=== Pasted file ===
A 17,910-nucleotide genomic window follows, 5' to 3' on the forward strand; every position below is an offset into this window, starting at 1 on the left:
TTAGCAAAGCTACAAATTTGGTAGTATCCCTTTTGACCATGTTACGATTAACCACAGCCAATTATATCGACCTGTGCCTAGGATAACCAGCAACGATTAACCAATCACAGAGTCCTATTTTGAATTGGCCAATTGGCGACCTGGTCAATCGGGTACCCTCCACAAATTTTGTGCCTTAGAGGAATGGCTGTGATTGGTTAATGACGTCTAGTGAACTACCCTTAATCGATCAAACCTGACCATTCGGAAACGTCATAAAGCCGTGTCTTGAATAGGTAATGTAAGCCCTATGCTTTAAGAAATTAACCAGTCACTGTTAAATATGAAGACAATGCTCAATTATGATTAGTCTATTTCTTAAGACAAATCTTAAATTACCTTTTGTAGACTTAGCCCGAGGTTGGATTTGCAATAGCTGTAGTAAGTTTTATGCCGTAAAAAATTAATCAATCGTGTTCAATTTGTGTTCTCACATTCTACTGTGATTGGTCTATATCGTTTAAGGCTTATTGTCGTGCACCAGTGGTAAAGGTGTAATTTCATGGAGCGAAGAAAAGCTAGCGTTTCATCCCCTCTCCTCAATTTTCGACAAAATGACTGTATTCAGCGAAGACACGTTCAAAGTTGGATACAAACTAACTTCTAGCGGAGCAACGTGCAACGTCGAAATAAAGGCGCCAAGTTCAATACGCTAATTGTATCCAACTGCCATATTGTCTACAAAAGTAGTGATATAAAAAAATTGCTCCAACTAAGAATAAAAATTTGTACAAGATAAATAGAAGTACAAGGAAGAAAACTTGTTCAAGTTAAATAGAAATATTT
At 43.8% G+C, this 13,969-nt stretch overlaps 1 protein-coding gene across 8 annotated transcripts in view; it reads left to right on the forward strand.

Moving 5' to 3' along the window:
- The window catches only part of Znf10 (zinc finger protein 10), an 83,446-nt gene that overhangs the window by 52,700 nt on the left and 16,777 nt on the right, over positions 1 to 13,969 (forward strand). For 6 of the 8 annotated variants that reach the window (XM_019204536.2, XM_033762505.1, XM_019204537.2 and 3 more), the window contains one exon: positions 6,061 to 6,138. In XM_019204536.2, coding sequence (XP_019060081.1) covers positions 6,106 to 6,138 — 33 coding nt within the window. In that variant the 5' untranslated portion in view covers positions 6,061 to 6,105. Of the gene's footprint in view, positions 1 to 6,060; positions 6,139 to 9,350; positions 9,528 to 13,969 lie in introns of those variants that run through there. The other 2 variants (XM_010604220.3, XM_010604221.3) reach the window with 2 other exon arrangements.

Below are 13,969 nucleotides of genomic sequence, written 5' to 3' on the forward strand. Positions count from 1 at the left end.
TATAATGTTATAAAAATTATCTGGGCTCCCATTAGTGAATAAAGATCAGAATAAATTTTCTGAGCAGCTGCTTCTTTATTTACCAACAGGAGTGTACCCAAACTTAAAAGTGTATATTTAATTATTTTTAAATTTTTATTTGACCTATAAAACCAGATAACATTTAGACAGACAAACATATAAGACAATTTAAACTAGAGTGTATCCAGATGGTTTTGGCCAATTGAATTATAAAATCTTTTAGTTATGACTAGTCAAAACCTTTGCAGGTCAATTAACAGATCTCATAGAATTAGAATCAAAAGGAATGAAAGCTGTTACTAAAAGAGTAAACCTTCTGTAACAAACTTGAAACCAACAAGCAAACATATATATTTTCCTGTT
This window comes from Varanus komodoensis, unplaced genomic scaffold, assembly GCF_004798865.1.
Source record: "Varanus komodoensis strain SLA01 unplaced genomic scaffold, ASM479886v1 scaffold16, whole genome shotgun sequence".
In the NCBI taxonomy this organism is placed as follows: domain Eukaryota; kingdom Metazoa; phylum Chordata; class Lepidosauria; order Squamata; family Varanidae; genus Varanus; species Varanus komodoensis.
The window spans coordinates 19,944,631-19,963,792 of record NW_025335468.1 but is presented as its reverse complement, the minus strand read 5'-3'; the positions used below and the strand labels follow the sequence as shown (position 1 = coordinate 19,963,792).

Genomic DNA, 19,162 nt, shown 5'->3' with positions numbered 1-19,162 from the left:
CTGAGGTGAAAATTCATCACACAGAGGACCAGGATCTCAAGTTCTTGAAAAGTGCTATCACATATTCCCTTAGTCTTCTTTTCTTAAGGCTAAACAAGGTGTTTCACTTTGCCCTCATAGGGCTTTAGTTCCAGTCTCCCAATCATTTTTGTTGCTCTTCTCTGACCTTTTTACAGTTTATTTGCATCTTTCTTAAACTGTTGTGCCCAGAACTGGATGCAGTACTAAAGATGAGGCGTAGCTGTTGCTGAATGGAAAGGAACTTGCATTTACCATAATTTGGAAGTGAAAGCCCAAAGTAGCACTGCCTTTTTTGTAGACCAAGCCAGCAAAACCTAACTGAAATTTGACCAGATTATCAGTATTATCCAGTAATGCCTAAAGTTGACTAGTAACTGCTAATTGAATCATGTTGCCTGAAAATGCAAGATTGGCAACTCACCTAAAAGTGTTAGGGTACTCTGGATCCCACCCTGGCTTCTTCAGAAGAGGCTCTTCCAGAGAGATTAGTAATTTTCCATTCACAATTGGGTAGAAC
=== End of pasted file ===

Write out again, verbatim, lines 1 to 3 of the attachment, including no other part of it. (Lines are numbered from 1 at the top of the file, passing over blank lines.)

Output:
A 17,910-nucleotide genomic window follows, 5' to 3' on the forward strand; every position below is an offset into this window, starting at 1 on the left:
TTAGCAAAGCTACAAATTTGGTAGTATCCCTTTTGACCATGTTACGATTAACCACAGCCAATTATATCGACCTGTGCCTAGGATAACCAGCAACGATTAACCAATCACAGAGTCCTATTTTGAATTGGCCAATTGGCGACCTGGTCAATCGGGTACCCTCCACAAATTTTGTGCCTTAGAGGAATGGCTGTGATTGGTTAATGACGTCTAGTGAACTACCCTTAATCGATCAAACCTGACCATTCGGAAACGTCATAAAGCCGTGTCTTGAATAGGTAATGTAAGCCCTATGCTTTAAGAAATTAACCAGTCACTGTTAAATATGAAGACAATGCTCAATTATGATTAGTCTATTTCTTAAGACAAATCTTAAATTACCTTTTGTAGACTTAGCCCGAGGTTGGATTTGCAATAGCTGTAGTAAGTTTTATGCCGTAAAAAATTAATCAATCGTGTTCAATTTGTGTTCTCACATTCTACTGTGATTGGTCTATATCGTTTAAGGCTTATTGTCGTGCACCAGTGGTAAAGGTGTAATTTCATGGAGCGAAGAAAAGCTAGCGTTTCATCCCCTCTCCTCAATTTTCGACAAAATGACTGTATTCAGCGAAGACACGTTCAAAGTTGGATACAAACTAACTTCTAGCGGAGCAACGTGCAACGTCGAAATAAAGGCGCCAAGTTCAATACGCTAATTGTATCCAACTGCCATATTGTCTACAAAAGTAGTGATATAAAAAAATTGCTCCAACTAAGAATAAAAATTTGTACAAGATAAATAGAAGTACAAGGAAGAAAACTTGTTCAAGTTAAATAGAAATATTT
At 43.8% G+C, this 13,969-nt stretch overlaps 1 protein-coding gene across 8 annotated transcripts in view; it reads left to right on the forward strand.